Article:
FINGER, MANDI: Dr. Amanda (Mandi) Finger is the Associate Director of the Genomic Variation Lab in the Department of Animal Science at UC Davis. She has researched the population genetics of Delta Smelt since 2011, and Longfin Smelt since 2014. Dr. Finger’s current smelt projects include directing the genetic management of the refuge population of Delta Smelt at the FCCL, collecting genomic data on historic Delta Smelt from the 1990’s to present day, examining population genetic structure of Longfin smelt from Alaska to California, and developing environmental DNA protocols for detecting Delta Smelt in the San Francisco Estuary. 

GRIMALDO, LENNY:  Lenny Grimaldo is a senior fisheries biologist with ICF International. A former employee of CDWR and USBR, Lenny has spent nearly twenty years conducting research on native fishes in the upper SF Estuary. Lenny is currently serving as the lead investigator for Delta Smelt entrainment studies under the Collaborative Science and Adaptive Management Program. During the past couple years he has led successful efforts to develop tagging technologies for Delta Smelt and is currently leading a number of early life history studies of Longfin Smelt in shallow waters of the upper San Francisco Estuary. Lenny received his PhD in Ecology from UCD and a M.S. from SFSU’s Romberg Tiburon Center.   

HAMILTON, SCOTT:  Scott Hamilton has been involved with delta smelt and resource allocation issues in the Delta since 2008. He is currently a co-chair of the delta smelt scoping team within CSAMP (the Collaborative Science and Adaptive Management Program). He is the lead scientist for the Center for California Water Resources Policy and Management – an organization interested in promoting more effective water management in California.  Recent research efforts have focused on the use of publicly available data to better understand how native fish use the estuary.  Scott has his PhD in resource economics from Oregon State University.

HARTMAN, ROSEMARY:  Rosemary Hartman is an environmental scientist who has worked for CDFW for two years. She is responsible for monitoring primary and secondary production in tidal wetland restoration sites, focusing on the relationship between invertebrate communities and fish. She received her doctorate in ecology from UC Davis in 2014.

MOYLE, PETER:  Peter Moyle has been working on the ecology and conservation California's freshwater and estuarine fishes since 1969, culminating in Inland Fishes of California (2002, UC Press). He has co-authored numerous papers on the ecology, status and trends of California’s native and alien fishes. Ongoing research focuses on climate change, reconciliation ecology, and fishes of the Delta and Suisun Marsh. He is Distinguished Professor Emeritus in the Department of Wildlife Fish and Conservation Biology and associate director of the Center for Watershed Sciences, UC Davis.

ROSENFIELD, JON: Over the past 7 ½ years, while serving as Conservation Biologist for the The Bay Institute, Jon Rosenfield has worked to bring scientific information and science-based decision-making processes to the planning and regulatory processes that affect the San Francisco Bay’s estuary and the Central Valley Rivers that feed it.  He has published several papers on the behavior, ecology, and systematics of fishes, particularly imperiled species. Most recently, he co-authored a paper on longfin smelt population dynamics with the US Fish and Wildlife Services’ Matt Nobriga (lead author).

SCHREIRER, BRIAN:  Brian Schreier has a master’s degree from UC Davis, and he currently is a Senior Environmental Scientist with the California Department of Water Resources.  He is the principle investigator for the Yolo Bypass Fish Monitoring Program, and he has conducted numerous studies on predation of larval and adult Delta Smelt in the North Delta.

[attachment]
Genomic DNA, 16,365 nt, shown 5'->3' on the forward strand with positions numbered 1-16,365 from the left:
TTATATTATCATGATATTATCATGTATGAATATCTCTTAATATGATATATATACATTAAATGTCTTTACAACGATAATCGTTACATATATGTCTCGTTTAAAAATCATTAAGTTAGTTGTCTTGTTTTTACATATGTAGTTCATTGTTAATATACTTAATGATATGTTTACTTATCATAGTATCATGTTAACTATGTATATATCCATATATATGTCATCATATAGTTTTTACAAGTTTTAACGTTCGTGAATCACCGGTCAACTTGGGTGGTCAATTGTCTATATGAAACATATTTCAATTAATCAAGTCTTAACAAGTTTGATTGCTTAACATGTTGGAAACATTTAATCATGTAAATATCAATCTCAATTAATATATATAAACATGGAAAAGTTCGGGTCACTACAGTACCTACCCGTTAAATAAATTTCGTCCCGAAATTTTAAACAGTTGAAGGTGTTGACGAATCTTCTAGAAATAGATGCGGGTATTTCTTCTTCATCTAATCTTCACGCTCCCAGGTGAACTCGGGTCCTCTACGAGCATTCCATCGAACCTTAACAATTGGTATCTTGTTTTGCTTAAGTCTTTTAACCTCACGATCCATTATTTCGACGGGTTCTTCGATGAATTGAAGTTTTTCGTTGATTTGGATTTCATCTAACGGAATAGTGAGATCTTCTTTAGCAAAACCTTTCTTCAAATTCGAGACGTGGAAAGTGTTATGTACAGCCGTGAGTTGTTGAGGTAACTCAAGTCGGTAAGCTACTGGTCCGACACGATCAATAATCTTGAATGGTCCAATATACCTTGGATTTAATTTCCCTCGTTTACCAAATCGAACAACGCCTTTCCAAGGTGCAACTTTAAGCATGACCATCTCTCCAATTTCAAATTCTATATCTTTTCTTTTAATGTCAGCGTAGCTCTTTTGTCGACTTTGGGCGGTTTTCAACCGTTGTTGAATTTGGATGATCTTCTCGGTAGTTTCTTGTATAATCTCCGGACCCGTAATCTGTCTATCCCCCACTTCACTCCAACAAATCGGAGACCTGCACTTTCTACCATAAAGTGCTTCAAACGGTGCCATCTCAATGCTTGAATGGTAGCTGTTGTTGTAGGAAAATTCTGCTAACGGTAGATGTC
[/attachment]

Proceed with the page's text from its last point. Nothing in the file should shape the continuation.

SOMMER, TED:  Ted Sommer received his PhD from University of California at Davis, where he studied under noted fisheries biologist Dr. Peter Moyle.  Dr. Sommer is currently Lead Scientist for the California Department of Water Resources.  For the past 25 years his work has focused on native fishes, with studies on Delta Smelt, salmon biology, floodplain ecology, food webs, and hydrology.  Dr. Sommer has published more than 50 research articles in peer-reviewed scientific publications.   

TEH, SWEE:  Swee is the Director of the Aquatic Health Program in the School of Veterinary Medicine at UC-Davis. He has been researching aquatic health, including the effects and interactions of physicochemical and contaminant (toxicant, carcinogen, and endocrine disruptor) stressors on aquatic organisms and ecosystems for >20 years. He is also the director of the Aquatic Toxicology Laboratory; a State Certified Laboratory engaged in monitoring and assessing ambient water quality and aquatic ecosystem health.

VAN NIEUWENHUYSE, ERWIN:  Dr. Van Nieuwenhuyse (van-new-wen-hice) is an aquatic scientist with the Bureau of Reclamation’s Bay-Delta Office in Sacramento.  He’s worked in the Delta since 1998.  He is a member of the Smelt Working Group and Delta Smelt Scoping Team (part of the Collaborative Adaptive Management initiative) and helps manage the Interagency Ecological Program.   His research focuses primarily on nutrients and phytoplankton dynamics, particularly in the Sacramento Deepwater Ship Channel and the Cache Slough Complex, but he’s also actively promoting research on salmonid and smelt spot pattern recognition, SmeltCam and other innovative fish monitoring technologies.  His alter ego, Declan McAlyster, is a songwriter who performs locally, most recently at the Sacramento Poetry Center Art Gallery earlier this month.

WILCOX, CARL:  Policy Advisor to the Director for the Delta, California Department of Fish and Wildlife.    Responsible for water planning and policy formulation related to the Delta.  Previously Bay-Delta Region Regional Manager (2011-2012) and Chief of the Water Branch (2005-2011).  Lead the Departments participation in the review and permitting of the California Water Fix/BDCP; drought planning and fisheries management related to State and federal water project operations; Collaborative Science and Adaptive Management Process; and Interagency Ecological Program. Also a participant in policy development related to other water management and fishery conservation efforts in the Central Valley as they affect the Delta.